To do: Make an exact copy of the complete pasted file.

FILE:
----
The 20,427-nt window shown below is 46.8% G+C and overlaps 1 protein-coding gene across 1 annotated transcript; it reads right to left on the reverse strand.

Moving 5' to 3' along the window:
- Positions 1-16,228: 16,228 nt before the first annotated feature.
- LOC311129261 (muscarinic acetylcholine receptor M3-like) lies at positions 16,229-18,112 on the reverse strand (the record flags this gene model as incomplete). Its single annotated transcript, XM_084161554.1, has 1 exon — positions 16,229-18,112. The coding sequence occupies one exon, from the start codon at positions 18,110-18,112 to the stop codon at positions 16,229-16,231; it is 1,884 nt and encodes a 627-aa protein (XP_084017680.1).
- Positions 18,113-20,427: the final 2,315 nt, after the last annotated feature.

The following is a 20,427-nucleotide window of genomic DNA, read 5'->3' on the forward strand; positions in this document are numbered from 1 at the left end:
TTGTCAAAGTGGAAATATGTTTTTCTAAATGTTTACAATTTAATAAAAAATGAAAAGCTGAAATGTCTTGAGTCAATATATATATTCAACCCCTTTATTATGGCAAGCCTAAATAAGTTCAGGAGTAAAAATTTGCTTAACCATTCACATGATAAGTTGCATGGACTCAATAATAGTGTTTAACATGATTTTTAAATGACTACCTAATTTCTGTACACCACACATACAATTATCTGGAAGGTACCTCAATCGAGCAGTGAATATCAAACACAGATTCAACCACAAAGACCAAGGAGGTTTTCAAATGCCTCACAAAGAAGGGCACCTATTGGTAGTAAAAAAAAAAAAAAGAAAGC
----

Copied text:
The 20,427-nt window shown below is 46.8% G+C and overlaps 1 protein-coding gene across 1 annotated transcript; it reads right to left on the reverse strand.

Moving 5' to 3' along the window:
- Positions 1-16,228: 16,228 nt before the first annotated feature.
- LOC311129261 (muscarinic acetylcholine receptor M3-like) lies at positions 16,229-18,112 on the reverse strand (the record flags this gene model as incomplete). Its single annotated transcript, XM_084161554.1, has 1 exon — positions 16,229-18,112. The coding sequence occupies one exon, from the start codon at positions 18,110-18,112 to the stop codon at positions 16,229-16,231; it is 1,884 nt and encodes a 627-aa protein (XP_084017680.1).
- Positions 18,113-20,427: the final 2,315 nt, after the last annotated feature.

The following is a 20,427-nucleotide window of genomic DNA, read 5'->3' on the forward strand; positions in this document are numbered from 1 at the left end:
TTGTCAAAGTGGAAATATGTTTTTCTAAATGTTTACAATTTAATAAAAAATGAAAAGCTGAAATGTCTTGAGTCAATATATATATTCAACCCCTTTATTATGGCAAGCCTAAATAAGTTCAGGAGTAAAAATTTGCTTAACCATTCACATGATAAGTTGCATGGACTCAATAATAGTGTTTAACATGATTTTTAAATGACTACCTAATTTCTGTACACCACACATACAATTATCTGGAAGGTACCTCAATCGAGCAGTGAATATCAAACACAGATTCAACCACAAAGACCAAGGAGGTTTTCAAATGCCTCACAAAGAAGGGCACCTATTGGTAGTAAAAAAAAAAAAAAGAAAGC